Who doesn’t like a falafel sandwich? Probably those unlucky few who have never tried one. After all, what’s not to like about crispy deep-fried nuggets of chickpea, mashed up with parsley, cilantro, and spices, and then rolled up in a pita with some hummus, tahini, chopped vegetables, pickles, and a dollop of chili sauce.
The falalfel sandwich is the perfect fast food–so good you don’t even realize it’s healthy and nutritious to boot. Simple yet satisfying, it showcases the versatility of the humble chickpea, which shows up pureed with garlic, lemon, and tahini in the condiment known (and loved) as hummus, and also ground with herbs and spices, shaped into ping-pong balls, and dunked in the fryer to achieve that crispy shell hiding a moist core that is falafel.
All across the Middle East, the falafel is king of the street. I discovered that getting a good falafel in Amman is like getting a good slice in NYC–no matter where you go, you really can’t lose. At the legendary Al Quds on Rainbow Street, a neon lit stall that’s been in this very spot since 1965 , they go to the trouble of toasting the pita. The sparse modern chain Al Jbara boasts as clean and efficient operation as any Tokyo sushi boat. King Abdulluh himself gets his fix at downtown’s Hashem Restaurant. But down a small non-descript side street across from a military base in Amman, my wife’s cousin, Mohanned runs the family falafel joint, Shakshir Restaurant, and he was nice enough to open up his shop for me to share the craft of falafel making.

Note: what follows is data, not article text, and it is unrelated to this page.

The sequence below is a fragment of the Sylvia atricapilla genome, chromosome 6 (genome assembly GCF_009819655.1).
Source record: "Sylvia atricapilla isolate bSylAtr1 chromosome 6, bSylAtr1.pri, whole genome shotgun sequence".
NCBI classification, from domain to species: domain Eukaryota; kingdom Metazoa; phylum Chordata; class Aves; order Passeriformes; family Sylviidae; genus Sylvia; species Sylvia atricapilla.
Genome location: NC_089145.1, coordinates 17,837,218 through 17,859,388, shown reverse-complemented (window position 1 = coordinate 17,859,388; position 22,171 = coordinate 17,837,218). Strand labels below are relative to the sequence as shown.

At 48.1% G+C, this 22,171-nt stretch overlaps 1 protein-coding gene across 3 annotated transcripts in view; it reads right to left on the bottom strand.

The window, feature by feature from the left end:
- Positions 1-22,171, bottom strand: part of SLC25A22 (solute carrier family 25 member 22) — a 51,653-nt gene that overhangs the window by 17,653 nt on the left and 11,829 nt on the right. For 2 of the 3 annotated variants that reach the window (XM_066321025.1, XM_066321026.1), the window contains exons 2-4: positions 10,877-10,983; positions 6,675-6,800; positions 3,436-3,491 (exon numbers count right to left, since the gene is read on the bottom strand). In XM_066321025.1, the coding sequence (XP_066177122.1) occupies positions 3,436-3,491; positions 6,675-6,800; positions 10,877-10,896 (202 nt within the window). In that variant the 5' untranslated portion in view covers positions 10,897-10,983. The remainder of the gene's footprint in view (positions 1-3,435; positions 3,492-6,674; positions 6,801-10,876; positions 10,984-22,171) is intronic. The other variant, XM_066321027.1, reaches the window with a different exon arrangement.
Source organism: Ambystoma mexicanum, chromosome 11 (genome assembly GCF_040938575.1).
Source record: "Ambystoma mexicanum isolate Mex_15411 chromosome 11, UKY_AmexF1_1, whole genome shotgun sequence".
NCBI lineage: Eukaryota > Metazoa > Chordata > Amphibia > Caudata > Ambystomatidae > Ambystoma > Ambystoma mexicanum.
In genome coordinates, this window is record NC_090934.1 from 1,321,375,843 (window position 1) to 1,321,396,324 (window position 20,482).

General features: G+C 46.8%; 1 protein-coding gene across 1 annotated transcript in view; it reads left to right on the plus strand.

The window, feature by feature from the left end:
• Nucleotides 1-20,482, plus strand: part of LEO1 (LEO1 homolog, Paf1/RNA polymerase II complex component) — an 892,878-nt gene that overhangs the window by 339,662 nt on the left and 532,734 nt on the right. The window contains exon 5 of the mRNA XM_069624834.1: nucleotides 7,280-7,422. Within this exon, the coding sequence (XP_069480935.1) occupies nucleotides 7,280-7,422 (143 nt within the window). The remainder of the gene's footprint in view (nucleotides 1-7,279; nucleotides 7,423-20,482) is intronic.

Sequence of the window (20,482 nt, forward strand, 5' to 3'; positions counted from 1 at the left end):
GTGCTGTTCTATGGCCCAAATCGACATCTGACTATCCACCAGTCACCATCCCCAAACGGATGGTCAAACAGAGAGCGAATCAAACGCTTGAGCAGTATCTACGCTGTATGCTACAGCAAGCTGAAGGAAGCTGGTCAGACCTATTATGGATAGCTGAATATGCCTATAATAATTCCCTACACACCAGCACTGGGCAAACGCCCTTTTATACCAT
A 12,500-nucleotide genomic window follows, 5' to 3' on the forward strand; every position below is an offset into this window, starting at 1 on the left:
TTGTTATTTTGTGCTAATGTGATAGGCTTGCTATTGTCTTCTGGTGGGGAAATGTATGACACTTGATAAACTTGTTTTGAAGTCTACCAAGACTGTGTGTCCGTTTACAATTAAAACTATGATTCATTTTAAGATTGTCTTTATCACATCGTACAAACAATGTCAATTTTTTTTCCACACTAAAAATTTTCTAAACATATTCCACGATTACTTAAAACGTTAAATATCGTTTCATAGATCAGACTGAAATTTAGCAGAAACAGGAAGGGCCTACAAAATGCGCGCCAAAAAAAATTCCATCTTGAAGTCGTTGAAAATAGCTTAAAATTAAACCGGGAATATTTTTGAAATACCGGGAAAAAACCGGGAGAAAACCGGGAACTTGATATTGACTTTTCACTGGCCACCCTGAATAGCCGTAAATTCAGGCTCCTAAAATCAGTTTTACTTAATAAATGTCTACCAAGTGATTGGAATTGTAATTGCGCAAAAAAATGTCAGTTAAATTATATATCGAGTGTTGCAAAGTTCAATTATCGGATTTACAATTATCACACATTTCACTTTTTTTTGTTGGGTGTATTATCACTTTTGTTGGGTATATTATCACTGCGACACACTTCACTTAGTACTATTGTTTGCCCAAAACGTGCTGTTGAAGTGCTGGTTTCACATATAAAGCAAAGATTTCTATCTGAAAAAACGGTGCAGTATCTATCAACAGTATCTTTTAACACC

Mohammed starts his days early, at 7 a.m., to make the day’s hummus and falafel at the Shakshir restaurant. He starts off with 19 kilos of dried chickpeas that have been soaking overnight, draining them by hand.
He then grinds the chickpeas in a meat grinder, adding garlic, and an herb called koorath in Arabic, similar to chives, which gives the falafel mixture it’s greenish hue. After adding some baking soda, spices, salt, and cold water the mixture is ready to be made into falafel.
The raw mixture is fed into an extruder, which shapes it into small patties and spits it out directly into the deep fryer. After a bath in the hot oil, these little chickpea patties are good to go, either straight up or rolled into a sandwich.
Its green innards are smashed all over a hummus-covered pita with the flat end of a knife, before getting lavished at the fixin’s bar, and in the blink of an eye, the whole shebang is rolled up into a tight cylinder like a hoagie. Tear away the paper as you eat, and these falafel sandwiches are not as unruly as their American counterparts.
Special thanks to Mohammed, Mohanned and Shakshir Restaurant for divulging their secrets and showing us how it is done. Extra special thanks to my assistant camerawoman and lovely wife, Manal. Shouts out to Abu Shriek!